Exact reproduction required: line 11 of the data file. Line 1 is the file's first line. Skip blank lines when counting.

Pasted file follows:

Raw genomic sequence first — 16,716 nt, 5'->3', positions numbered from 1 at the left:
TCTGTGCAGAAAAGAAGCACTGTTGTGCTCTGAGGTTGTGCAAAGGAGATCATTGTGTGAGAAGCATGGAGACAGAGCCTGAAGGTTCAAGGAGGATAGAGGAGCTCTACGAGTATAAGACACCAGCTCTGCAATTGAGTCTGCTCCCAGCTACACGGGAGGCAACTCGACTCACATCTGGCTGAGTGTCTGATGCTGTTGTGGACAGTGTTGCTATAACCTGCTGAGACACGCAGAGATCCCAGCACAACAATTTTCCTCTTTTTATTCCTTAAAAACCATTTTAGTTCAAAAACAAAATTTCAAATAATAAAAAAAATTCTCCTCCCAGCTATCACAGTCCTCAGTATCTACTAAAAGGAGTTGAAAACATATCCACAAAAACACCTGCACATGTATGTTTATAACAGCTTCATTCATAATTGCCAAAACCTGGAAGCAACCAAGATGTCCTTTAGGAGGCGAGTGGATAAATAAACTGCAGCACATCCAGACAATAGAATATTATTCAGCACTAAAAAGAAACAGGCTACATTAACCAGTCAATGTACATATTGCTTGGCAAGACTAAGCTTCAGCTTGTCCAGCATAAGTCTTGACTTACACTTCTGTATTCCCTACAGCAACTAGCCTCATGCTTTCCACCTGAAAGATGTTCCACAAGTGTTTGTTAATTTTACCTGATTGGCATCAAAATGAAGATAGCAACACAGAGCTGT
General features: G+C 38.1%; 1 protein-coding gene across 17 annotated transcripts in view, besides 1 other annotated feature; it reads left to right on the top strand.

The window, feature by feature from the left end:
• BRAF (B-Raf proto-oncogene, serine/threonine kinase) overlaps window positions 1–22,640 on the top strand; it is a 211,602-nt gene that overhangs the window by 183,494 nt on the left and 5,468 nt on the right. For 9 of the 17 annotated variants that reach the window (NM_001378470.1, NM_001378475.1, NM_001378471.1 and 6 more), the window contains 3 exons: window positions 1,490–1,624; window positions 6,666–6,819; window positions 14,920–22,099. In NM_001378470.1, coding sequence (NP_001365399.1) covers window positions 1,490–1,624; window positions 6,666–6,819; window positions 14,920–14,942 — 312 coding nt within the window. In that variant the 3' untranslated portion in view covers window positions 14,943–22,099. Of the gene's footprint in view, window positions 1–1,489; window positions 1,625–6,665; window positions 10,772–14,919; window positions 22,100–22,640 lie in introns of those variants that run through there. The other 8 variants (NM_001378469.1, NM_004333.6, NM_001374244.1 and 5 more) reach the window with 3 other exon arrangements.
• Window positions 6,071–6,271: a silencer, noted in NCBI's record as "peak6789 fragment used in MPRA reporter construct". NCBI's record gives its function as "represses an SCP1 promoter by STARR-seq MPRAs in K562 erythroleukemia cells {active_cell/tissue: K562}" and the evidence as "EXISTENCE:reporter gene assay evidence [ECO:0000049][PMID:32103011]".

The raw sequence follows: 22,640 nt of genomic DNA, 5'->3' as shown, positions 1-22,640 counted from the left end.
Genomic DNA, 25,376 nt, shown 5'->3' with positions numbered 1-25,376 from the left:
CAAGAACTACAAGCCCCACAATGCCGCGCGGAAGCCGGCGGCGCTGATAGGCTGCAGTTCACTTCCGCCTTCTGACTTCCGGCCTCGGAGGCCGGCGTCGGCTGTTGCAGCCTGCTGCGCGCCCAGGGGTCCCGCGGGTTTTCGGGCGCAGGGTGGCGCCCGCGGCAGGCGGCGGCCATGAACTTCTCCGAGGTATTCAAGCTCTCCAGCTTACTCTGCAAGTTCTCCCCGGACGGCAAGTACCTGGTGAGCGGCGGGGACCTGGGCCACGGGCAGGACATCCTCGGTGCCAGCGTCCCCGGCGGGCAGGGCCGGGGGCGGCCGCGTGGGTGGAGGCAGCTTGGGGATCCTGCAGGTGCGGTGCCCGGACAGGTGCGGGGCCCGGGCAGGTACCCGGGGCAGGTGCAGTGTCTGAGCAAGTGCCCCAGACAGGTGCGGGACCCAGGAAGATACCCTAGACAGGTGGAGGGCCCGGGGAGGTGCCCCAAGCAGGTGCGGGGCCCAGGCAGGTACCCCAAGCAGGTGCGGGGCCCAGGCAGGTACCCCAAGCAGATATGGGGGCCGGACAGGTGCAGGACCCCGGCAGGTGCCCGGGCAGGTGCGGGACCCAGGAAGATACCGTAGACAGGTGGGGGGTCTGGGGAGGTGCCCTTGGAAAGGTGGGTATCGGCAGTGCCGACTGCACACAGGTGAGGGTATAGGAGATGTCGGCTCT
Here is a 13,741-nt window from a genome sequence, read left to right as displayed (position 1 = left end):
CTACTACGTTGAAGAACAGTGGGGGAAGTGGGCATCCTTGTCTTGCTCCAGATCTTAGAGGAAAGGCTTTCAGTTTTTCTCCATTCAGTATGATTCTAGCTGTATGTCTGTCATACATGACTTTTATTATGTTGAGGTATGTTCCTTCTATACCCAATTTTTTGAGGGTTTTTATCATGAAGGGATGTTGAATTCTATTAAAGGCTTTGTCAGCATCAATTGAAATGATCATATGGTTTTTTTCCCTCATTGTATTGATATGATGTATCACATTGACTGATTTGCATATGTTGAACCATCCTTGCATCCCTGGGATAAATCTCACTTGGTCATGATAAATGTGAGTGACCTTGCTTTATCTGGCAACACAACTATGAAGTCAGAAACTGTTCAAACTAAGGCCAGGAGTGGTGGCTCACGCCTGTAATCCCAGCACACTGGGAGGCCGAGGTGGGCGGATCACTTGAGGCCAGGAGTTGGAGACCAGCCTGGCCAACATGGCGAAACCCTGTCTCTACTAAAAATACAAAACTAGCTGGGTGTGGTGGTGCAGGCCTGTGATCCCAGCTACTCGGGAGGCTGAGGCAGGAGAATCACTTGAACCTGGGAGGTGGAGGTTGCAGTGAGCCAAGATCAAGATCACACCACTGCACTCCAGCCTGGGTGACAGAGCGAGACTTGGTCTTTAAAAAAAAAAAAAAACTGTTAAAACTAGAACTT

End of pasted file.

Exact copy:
CTACTACGTTGAAGAACAGTGGGGGAAGTGGGCATCCTTGTCTTGCTCCAGATCTTAGAGGAAAGGCTTTCAGTTTTTCTCCATTCAGTATGATTCTAGCTGTATGTCTGTCATACATGACTTTTATTATGTTGAGGTATGTTCCTTCTATACCCAATTTTTTGAGGGTTTTTATCATGAAGGGATGTTGAATTCTATTAAAGGCTTTGTCAGCATCAATTGAAATGATCATATGGTTTTTTTCCCTCATTGTATTGATATGATGTATCACATTGACTGATTTGCATATGTTGAACCATCCTTGCATCCCTGGGATAAATCTCACTTGGTCATGATAAATGTGAGTGACCTTGCTTTATCTGGCAACACAACTATGAAGTCAGAAACTGTTCAAACTAAGGCCAGGAGTGGTGGCTCACGCCTGTAATCCCAGCACACTGGGAGGCCGAGGTGGGCGGATCACTTGAGGCCAGGAGTTGGAGACCAGCCTGGCCAACATGGCGAAACCCTGTCTCTACTAAAAATACAAAACTAGCTGGGTGTGGTGGTGCAGGCCTGTGATCCCAGCTACTCGGGAGGCTGAGGCAGGAGAATCACTTGAACCTGGGAGGTGGAGGTTGCAGTGAGCCAAGATCAAGATCACACCACTGCACTCCAGCCTGGGTGACAGAGCGAGACTTGGTCTTTAAAAAAAAAAAAAAACTGTTAAAACTAGAACTT